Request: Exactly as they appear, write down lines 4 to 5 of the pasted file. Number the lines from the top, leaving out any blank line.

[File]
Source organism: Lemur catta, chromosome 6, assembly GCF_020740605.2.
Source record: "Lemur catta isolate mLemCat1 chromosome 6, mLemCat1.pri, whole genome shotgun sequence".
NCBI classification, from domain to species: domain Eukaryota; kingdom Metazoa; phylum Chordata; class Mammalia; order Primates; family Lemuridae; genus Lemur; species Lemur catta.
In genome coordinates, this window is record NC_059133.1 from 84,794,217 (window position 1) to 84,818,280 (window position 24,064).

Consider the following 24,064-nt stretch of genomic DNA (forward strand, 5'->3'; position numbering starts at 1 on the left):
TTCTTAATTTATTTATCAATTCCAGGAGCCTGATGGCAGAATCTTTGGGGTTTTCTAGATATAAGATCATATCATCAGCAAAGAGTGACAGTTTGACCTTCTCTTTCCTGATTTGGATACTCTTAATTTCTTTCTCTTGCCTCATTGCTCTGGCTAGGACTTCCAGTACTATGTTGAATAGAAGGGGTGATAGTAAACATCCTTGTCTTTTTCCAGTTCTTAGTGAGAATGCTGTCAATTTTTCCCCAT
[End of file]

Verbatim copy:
In genome coordinates, this window is record NC_059133.1 from 84,794,217 (window position 1) to 84,818,280 (window position 24,064).

Consider the following 24,064-nt stretch of genomic DNA (forward strand, 5'->3'; position numbering starts at 1 on the left):